In some cases, the prosecution will also be required to prove any circumstances of aggravation relied upon. For the offence of assault occasioning bodily harm, there are a number of possible circumstances of aggravation:
- The accused person was, or pretended to be, armed with a dangerous or offensive weapon or instrument;
- The accused person was in company with one or more other person or persons;
- The accused person committed the offence in a public place while adversely affected by an intoxicating substance; or,
- The accused person committed the offence as a participant in a criminal organisation.
If a person is convicted of a circumstance of aggravation, it may affect the maximum penalty or minimum penalty that may be imposed for the offence.
In reviewing an individual case, the work of a criminal lawyer often begins with a careful analysis of the evidence to determine the strengths and weaknesses of the prosecution case and, in particular, its ability to prove each element of the offence.
The ‘presumption of innocence’
When people think about a ‘defence’ to a charge, such as assault occasioning bodily harm, they generally thinking about what makes them ‘not guilty’ of the offence. However, it is for the prosecution to prove they are guilty – and to do so beyond a reasonable doubt. The presumption of innocence means that the defendant carries no onus of proof. What that means in practical terms is that it is for the prosecution to disprove any defences raised on the evidence.
For a charge of assault occcasioning bodily harm, the prosecution must prove the elements of the offence beyond reasonable doubt. However, it must also exclude all defences that may apply beyond reasonable doubt. Of course, a defendant may give or call evidence that points to their innocence. The decision to give or call evidence does not shift the onus of proof away from the prosecution.
How are defences raised on the evidence?
A defence may be raised on the evidence of both the prosecution and the defence. That is, people who give witness statements to police may indicate that an event occurred accidentally, or a person appeared to act in self-defence. Generally speaking, the prosecution have an obligation to call all material witnesses at a trial – even those unfavourable to its case. Alternatively, a person charged with an offence may also call their own witnesses at a trial, which may provide the basis for a defence to be raised.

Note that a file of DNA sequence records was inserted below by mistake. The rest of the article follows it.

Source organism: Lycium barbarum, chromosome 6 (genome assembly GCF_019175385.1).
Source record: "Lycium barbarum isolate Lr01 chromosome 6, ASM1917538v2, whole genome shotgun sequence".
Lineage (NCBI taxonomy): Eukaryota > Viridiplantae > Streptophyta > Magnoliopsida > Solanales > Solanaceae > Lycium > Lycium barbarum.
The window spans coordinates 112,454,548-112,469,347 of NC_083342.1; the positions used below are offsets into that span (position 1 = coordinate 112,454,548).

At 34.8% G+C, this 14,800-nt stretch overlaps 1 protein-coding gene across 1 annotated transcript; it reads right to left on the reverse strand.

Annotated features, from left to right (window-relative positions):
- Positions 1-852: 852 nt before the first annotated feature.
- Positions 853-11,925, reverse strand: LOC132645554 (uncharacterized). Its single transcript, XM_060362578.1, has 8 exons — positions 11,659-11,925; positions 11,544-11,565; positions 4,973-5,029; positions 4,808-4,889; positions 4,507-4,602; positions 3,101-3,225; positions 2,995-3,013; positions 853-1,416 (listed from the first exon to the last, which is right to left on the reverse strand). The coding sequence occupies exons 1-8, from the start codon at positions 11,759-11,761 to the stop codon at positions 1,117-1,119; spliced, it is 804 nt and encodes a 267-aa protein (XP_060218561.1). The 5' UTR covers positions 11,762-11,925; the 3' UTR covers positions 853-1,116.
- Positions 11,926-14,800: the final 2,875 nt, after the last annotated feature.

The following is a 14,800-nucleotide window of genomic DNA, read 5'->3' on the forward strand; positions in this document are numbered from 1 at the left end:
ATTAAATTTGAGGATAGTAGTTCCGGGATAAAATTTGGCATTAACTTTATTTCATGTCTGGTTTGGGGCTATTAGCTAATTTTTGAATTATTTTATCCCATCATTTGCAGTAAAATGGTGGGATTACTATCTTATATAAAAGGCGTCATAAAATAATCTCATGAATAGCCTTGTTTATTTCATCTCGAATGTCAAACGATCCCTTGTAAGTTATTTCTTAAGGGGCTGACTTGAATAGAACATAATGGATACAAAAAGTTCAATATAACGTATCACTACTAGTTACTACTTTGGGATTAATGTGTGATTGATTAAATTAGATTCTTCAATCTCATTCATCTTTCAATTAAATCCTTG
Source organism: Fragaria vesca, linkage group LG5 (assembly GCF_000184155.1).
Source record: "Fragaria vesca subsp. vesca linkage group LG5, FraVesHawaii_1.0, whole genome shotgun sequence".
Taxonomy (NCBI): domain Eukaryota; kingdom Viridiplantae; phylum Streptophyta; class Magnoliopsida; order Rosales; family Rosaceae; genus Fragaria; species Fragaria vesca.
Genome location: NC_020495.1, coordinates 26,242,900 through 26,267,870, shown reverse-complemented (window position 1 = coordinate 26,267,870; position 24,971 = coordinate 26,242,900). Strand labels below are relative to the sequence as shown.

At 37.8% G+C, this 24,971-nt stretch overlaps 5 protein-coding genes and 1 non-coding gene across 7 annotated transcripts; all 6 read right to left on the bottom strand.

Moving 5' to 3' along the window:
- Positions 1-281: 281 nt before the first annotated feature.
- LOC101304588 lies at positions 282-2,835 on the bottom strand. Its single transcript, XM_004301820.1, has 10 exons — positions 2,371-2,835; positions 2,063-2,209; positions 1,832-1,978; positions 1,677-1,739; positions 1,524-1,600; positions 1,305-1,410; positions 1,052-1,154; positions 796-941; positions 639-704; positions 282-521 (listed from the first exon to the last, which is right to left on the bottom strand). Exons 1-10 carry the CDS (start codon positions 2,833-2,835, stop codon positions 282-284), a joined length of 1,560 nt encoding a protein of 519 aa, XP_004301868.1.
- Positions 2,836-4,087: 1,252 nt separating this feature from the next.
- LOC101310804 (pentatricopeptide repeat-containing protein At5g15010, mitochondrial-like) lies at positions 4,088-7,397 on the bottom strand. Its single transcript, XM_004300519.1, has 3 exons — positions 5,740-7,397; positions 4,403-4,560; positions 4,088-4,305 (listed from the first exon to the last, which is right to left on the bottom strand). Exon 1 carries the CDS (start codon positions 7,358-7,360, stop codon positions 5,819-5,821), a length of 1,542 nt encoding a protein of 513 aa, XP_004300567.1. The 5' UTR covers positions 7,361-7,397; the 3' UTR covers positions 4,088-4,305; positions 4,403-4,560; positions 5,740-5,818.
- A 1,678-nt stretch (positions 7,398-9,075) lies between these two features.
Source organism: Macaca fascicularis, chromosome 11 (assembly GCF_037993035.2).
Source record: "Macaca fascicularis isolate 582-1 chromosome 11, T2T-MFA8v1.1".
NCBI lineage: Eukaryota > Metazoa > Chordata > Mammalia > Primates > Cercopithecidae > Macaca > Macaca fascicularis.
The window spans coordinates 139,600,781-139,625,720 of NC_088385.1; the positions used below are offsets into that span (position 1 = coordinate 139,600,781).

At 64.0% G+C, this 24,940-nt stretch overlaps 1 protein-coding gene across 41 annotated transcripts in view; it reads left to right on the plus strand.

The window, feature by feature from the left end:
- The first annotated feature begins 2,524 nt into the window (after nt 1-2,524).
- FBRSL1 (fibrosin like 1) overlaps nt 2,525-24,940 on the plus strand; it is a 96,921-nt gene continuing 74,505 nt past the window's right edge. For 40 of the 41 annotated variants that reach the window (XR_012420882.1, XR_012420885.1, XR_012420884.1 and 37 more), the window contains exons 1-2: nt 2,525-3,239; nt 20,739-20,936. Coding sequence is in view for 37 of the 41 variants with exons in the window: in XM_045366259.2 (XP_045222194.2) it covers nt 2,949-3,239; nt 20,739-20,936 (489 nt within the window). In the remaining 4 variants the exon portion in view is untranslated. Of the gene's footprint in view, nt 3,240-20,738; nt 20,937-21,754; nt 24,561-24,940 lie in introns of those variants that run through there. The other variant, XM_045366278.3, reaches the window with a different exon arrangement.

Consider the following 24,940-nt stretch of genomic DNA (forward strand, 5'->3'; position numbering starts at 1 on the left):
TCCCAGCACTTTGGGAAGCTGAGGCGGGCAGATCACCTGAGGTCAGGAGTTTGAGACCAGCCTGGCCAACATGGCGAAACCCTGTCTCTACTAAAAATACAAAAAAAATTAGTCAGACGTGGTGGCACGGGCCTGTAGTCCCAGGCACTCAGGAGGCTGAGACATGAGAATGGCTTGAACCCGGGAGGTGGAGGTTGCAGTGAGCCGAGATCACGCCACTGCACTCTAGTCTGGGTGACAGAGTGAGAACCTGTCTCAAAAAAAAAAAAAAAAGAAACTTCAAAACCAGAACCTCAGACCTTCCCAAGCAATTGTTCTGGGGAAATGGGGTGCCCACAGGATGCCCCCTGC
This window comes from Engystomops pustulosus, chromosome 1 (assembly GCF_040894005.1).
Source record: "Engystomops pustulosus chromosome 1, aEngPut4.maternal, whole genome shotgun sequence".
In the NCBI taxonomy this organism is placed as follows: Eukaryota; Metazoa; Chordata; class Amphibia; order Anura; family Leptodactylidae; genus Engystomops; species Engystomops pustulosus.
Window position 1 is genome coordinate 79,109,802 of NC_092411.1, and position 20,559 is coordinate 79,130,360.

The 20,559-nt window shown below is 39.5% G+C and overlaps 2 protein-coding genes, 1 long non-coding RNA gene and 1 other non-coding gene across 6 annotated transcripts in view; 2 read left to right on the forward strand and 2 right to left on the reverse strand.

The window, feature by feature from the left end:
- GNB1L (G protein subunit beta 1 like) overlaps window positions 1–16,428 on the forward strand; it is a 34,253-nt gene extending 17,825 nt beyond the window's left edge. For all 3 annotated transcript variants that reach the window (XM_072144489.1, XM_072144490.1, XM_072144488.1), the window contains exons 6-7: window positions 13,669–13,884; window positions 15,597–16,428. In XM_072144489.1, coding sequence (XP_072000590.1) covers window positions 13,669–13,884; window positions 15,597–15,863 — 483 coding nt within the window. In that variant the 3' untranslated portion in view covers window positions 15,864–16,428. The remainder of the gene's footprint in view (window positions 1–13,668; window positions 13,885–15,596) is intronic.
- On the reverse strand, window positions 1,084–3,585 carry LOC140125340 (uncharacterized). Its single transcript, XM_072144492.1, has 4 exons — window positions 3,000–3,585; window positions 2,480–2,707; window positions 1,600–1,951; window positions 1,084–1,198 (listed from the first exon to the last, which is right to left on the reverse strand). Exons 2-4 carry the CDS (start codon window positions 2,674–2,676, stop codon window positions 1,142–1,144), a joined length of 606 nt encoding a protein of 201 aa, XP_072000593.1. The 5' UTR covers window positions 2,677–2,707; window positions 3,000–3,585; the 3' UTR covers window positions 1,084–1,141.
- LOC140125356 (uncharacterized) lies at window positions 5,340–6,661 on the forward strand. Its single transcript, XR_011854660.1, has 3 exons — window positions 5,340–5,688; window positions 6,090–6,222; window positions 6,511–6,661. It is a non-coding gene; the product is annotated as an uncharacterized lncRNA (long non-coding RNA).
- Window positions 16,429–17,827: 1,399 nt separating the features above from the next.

One of the important roles of a criminal lawyer is to identify, as early as possible, the relevant defences that may apply in a given case. The reason it is important to do it as early as possible is to ensure relevant witnesses are found while matters are freshest in their mind, or to prevent other evidence being lost or destroyed.
Common defences for ‘assault occasioning bodily harm’
The law requires the prosecution to prove that the assault occasioning bodily harm was caused ‘unlawfully’. That means if the prosecution cannot disprove the act or omission was authorised, justified or excused by law, the person charged must be found not guilty. In Queensland, possible defences include:
- Defence of another
- Extraordinary emergency
- Mistake of fact
- Prevention of the repetition of an insult
- Self defence
- Unwilled act
Amongst the most important advice a lawyer can provide is whether or not a defence applies to an individual case. In some cases, multiple defences may apply. In others, no defence may be considered viable. Certain defences cannot operate together. For this reason, anybody facing a charge of assault occasioning bodily harm should seek early, authoritative advice from an experienced criminal lawyer to understand their legal position.
Penalties & Sentences
The maximum penalty for assault occasioning bodily harm in Queensland is 7 years’ imprisonment, when no circumstance of aggravation applies. If the offence is committed “while armed” or “in company”, the maximum penalty increases to 10 years’ imprisonment.
If a person is convicted of the serious organised crime circumstance of aggravation, the penalty may exceed 10 years’ imprisonment.
While many offences under Queensland law do not carry mandatory minimum sentences, assault occasioning bodily harm does when a person is convicted of one of two circumstances of aggravation:
- When a person is convicted of committing the offence in a public place while adversely affected by an intoxicating substance, besides whatever other penalty may be imposed by the court, a community service order of up to 240 hours must also be ordered.
- When a person is convicted of committing the offence and the serious organised crime circumstance of aggravation applies, 7 years’ imprisonment is automatically imposed cumulatively on the sentence the court decides. The 7 years’ imprisonment must be served wholly in prison, on top of whatever other penalty is set by the court.
Sentencing in Queensland
For a charge of assault occasioning bodily harm, the Penalties and Sentences Act 1992 (Qld) sets out a range of relevant sentencing considerations, including that the principle that imprisonment should be imposed as a last resort does not apply. For a violent offence, the law states that the court must have primary regard to the following considerations:
- the risk of physical harm to any members of the community if a custodial sentence were not imposed;
- the need to protect any members of the community from that risk;
- the personal circumstances of any victim of the offence;
- the circumstances of the offence, including the death of or any injury to a member of the public or any loss or damage resulting from the offence;